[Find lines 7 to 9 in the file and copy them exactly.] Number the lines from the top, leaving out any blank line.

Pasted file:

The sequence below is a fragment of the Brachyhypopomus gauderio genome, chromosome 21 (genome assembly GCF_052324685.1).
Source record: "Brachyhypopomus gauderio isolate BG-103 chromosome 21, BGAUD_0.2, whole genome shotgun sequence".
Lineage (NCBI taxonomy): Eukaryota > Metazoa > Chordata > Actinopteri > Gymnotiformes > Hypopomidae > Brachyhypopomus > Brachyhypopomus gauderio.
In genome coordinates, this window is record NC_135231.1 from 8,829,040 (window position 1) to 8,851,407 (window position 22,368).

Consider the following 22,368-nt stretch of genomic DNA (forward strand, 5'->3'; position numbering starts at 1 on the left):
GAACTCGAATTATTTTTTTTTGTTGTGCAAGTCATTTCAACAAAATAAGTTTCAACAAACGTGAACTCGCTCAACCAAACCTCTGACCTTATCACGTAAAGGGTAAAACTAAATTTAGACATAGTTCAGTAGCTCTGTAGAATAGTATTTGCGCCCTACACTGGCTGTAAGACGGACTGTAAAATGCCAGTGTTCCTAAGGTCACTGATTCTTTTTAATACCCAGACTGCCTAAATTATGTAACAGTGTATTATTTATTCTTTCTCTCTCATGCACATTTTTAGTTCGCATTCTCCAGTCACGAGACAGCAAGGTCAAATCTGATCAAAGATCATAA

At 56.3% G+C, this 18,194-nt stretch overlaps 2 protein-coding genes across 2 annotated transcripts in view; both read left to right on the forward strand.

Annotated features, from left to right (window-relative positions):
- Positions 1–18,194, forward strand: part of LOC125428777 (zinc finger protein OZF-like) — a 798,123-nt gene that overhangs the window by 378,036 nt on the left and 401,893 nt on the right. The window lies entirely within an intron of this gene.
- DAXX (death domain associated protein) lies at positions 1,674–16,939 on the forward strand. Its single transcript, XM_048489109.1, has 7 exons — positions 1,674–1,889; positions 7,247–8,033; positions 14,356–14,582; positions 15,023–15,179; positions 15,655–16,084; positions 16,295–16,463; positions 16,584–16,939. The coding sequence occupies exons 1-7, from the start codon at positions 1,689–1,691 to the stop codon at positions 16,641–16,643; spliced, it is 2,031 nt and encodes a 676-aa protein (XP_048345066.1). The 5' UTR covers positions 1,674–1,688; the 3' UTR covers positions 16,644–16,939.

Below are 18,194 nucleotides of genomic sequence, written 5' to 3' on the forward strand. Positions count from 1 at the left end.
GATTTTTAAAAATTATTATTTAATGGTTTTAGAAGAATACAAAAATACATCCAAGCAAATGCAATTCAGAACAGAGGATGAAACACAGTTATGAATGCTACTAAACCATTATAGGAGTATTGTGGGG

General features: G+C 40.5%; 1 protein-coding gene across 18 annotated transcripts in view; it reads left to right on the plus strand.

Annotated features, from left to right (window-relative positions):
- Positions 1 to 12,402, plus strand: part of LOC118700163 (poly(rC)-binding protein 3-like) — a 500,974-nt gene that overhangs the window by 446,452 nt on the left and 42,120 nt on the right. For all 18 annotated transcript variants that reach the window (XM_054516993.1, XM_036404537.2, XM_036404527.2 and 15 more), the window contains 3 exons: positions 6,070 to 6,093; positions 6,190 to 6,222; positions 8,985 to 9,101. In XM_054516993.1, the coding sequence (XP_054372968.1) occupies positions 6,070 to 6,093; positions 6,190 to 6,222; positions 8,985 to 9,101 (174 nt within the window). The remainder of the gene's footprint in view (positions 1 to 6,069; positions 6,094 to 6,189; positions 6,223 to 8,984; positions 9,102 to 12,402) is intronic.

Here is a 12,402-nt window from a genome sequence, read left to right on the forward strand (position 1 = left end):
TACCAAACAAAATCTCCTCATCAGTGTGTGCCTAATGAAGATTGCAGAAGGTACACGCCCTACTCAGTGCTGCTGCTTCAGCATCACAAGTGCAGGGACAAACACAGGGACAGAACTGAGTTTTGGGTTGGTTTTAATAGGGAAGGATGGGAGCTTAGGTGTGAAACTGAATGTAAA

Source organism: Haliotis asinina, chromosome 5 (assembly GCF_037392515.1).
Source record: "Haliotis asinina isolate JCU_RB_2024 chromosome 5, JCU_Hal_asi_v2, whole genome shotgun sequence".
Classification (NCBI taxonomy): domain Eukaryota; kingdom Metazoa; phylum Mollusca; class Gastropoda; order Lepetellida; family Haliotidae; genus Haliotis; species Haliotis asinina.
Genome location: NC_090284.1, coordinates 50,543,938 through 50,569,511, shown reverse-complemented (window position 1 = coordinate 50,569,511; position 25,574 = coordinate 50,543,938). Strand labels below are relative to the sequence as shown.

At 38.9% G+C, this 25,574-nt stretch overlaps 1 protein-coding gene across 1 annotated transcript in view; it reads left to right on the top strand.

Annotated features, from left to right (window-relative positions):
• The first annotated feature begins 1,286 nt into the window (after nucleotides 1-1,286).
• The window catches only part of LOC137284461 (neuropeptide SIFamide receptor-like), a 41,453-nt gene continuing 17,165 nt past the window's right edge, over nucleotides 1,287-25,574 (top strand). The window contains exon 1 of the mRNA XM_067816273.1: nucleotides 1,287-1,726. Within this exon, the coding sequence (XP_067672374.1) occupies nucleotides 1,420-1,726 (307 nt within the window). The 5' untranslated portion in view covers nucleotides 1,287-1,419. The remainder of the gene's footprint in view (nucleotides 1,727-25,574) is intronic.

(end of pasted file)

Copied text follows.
At 56.3% G+C, this 18,194-nt stretch overlaps 2 protein-coding genes across 2 annotated transcripts in view; both read left to right on the forward strand.

Annotated features, from left to right (window-relative positions):
- Positions 1–18,194, forward strand: part of LOC125428777 (zinc finger protein OZF-like) — a 798,123-nt gene that overhangs the window by 378,036 nt on the left and 401,893 nt on the right. The window lies entirely within an intron of this gene.